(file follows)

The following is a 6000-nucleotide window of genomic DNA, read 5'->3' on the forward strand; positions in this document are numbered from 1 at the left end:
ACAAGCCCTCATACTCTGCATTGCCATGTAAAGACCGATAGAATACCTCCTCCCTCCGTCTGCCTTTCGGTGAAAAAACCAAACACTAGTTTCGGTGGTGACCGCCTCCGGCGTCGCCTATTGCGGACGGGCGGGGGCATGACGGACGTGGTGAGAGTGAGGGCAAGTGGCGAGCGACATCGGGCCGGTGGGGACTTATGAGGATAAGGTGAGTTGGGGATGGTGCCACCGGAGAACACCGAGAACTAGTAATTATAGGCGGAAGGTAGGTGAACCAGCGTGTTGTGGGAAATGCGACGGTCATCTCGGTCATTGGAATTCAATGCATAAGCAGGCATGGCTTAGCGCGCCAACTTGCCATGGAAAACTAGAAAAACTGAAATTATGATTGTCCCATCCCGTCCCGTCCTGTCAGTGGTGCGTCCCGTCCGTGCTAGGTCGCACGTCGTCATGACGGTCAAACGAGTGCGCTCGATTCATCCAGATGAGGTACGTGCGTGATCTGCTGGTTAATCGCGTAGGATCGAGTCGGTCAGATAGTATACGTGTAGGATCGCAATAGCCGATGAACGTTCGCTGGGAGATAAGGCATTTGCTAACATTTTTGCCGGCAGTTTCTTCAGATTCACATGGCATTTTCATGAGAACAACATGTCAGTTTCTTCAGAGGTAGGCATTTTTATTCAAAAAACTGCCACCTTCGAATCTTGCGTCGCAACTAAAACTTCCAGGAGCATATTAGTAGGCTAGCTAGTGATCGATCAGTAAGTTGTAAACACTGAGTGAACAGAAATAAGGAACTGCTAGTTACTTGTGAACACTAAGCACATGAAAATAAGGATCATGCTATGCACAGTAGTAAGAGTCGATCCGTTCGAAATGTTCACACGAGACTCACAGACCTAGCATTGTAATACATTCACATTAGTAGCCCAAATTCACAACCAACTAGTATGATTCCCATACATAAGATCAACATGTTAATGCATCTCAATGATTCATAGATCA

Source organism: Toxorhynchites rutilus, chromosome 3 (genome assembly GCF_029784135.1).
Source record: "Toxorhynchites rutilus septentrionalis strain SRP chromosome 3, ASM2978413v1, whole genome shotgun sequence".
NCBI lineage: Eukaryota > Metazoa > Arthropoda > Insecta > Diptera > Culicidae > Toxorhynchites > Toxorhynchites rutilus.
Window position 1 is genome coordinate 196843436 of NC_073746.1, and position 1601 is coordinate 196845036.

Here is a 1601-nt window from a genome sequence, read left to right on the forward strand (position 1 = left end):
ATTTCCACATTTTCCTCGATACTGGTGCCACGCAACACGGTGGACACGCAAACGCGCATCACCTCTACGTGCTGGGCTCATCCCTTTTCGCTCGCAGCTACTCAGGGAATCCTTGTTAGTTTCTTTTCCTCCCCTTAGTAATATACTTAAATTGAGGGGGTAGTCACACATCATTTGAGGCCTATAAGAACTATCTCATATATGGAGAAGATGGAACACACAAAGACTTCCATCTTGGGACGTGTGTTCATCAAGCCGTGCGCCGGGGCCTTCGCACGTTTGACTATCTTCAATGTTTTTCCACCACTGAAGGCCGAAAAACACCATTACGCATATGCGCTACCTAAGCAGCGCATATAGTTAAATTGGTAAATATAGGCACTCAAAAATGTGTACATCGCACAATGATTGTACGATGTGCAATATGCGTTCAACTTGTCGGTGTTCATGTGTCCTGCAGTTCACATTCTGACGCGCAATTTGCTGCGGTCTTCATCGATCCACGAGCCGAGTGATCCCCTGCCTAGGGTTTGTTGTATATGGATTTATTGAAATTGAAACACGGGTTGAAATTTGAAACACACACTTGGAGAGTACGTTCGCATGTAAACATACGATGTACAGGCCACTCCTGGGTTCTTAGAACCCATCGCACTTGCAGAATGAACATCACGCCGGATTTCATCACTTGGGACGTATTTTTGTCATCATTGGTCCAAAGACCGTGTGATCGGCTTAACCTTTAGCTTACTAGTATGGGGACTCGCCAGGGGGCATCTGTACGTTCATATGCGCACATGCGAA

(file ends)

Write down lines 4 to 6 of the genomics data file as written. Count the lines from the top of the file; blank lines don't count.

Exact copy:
Source record: "Toxorhynchites rutilus septentrionalis strain SRP chromosome 3, ASM2978413v1, whole genome shotgun sequence".
NCBI lineage: Eukaryota > Metazoa > Arthropoda > Insecta > Diptera > Culicidae > Toxorhynchites > Toxorhynchites rutilus.
Window position 1 is genome coordinate 196843436 of NC_073746.1, and position 1601 is coordinate 196845036.